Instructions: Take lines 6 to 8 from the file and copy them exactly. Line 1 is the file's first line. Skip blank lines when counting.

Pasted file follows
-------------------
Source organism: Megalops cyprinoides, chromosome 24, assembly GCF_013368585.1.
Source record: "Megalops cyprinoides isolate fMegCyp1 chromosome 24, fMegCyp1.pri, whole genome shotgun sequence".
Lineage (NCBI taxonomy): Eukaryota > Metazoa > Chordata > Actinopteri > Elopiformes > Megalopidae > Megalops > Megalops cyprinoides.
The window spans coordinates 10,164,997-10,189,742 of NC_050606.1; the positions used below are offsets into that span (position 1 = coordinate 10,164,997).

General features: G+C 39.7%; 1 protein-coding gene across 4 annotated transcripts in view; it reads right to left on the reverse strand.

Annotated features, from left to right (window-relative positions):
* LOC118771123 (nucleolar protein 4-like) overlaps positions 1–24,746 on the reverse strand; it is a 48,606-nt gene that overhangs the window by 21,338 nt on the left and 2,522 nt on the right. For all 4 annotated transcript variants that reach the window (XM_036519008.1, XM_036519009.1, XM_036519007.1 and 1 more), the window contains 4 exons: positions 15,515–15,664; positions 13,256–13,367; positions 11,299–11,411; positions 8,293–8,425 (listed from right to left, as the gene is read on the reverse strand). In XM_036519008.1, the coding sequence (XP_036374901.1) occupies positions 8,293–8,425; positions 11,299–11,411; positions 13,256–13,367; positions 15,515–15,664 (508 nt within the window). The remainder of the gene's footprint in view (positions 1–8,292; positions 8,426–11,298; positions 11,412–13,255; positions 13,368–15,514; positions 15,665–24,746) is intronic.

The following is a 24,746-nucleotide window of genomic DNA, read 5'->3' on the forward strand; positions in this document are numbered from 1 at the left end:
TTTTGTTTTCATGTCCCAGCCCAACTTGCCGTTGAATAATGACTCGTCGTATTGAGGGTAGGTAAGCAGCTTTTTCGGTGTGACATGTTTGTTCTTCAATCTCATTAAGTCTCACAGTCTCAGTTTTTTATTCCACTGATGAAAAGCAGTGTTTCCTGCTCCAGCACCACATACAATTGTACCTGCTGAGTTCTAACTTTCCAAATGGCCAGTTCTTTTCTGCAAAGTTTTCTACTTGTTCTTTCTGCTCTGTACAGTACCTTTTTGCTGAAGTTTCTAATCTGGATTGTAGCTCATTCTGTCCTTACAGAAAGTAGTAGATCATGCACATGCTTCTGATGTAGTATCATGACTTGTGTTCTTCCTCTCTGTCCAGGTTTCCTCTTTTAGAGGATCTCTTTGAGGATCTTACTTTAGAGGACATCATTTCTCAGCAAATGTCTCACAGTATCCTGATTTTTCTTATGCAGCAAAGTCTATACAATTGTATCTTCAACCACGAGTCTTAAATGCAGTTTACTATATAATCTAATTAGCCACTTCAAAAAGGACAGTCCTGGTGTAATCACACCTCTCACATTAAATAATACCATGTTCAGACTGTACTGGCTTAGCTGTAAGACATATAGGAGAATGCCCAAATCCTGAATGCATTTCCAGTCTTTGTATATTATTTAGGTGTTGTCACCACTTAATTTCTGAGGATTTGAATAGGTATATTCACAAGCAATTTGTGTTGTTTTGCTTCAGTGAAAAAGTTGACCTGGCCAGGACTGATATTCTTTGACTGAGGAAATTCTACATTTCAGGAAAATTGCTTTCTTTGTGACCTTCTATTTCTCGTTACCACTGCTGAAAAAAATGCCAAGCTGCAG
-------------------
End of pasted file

Annotated features, from left to right (window-relative positions):
* LOC118771123 (nucleolar protein 4-like) overlaps positions 1–24,746 on the reverse strand; it is a 48,606-nt gene that overhangs the window by 21,338 nt on the left and 2,522 nt on the right. For all 4 annotated transcript variants that reach the window (XM_036519008.1, XM_036519009.1, XM_036519007.1 and 1 more), the window contains 4 exons: positions 15,515–15,664; positions 13,256–13,367; positions 11,299–11,411; positions 8,293–8,425 (listed from right to left, as the gene is read on the reverse strand). In XM_036519008.1, the coding sequence (XP_036374901.1) occupies positions 8,293–8,425; positions 11,299–11,411; positions 13,256–13,367; positions 15,515–15,664 (508 nt within the window). The remainder of the gene's footprint in view (positions 1–8,292; positions 8,426–11,298; positions 11,412–13,255; positions 13,368–15,514; positions 15,665–24,746) is intronic.

The following is a 24,746-nucleotide window of genomic DNA, read 5'->3' on the forward strand; positions in this document are numbered from 1 at the left end: